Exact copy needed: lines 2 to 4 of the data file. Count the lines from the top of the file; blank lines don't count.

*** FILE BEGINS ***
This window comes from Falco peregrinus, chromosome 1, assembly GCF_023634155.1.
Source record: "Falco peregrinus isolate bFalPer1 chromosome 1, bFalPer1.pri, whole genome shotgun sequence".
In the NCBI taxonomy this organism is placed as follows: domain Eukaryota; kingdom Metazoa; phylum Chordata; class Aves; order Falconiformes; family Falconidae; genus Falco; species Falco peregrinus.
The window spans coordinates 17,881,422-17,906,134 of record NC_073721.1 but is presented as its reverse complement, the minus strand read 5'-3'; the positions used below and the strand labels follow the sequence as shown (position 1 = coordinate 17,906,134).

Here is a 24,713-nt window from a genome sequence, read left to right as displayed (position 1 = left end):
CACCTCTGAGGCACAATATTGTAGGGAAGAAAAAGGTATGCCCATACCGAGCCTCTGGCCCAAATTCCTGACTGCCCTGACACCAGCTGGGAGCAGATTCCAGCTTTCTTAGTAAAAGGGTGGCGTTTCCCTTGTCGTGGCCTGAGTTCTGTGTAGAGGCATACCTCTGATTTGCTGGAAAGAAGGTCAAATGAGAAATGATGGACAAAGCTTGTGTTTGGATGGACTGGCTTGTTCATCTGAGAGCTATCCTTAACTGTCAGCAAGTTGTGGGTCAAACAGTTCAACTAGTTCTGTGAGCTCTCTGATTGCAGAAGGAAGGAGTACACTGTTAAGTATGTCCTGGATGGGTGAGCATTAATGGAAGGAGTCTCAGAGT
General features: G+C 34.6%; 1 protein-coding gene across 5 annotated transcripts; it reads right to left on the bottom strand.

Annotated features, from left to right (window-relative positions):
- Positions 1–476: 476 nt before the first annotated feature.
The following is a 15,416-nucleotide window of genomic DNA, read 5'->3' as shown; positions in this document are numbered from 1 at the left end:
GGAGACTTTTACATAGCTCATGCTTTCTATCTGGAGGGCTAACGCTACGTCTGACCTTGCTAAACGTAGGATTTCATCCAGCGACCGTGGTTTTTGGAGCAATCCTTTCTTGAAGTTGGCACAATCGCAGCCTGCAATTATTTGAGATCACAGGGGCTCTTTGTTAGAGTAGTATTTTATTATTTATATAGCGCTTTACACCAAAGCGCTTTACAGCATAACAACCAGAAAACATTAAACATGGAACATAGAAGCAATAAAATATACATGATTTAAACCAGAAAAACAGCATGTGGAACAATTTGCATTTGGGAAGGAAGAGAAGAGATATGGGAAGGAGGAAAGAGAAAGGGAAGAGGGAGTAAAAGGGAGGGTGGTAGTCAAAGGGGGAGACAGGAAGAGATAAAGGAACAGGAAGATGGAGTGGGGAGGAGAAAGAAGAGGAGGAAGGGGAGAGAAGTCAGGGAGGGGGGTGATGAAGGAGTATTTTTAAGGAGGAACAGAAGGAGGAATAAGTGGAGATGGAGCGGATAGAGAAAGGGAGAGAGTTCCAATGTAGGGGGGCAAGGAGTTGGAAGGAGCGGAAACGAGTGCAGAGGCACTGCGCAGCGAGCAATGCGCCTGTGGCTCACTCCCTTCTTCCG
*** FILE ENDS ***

Source record: "Falco peregrinus isolate bFalPer1 chromosome 1, bFalPer1.pri, whole genome shotgun sequence".
In the NCBI taxonomy this organism is placed as follows: domain Eukaryota; kingdom Metazoa; phylum Chordata; class Aves; order Falconiformes; family Falconidae; genus Falco; species Falco peregrinus.
The window spans coordinates 17,881,422-17,906,134 of record NC_073721.1 but is presented as its reverse complement, the minus strand read 5'-3'; the positions used below and the strand labels follow the sequence as shown (position 1 = coordinate 17,906,134).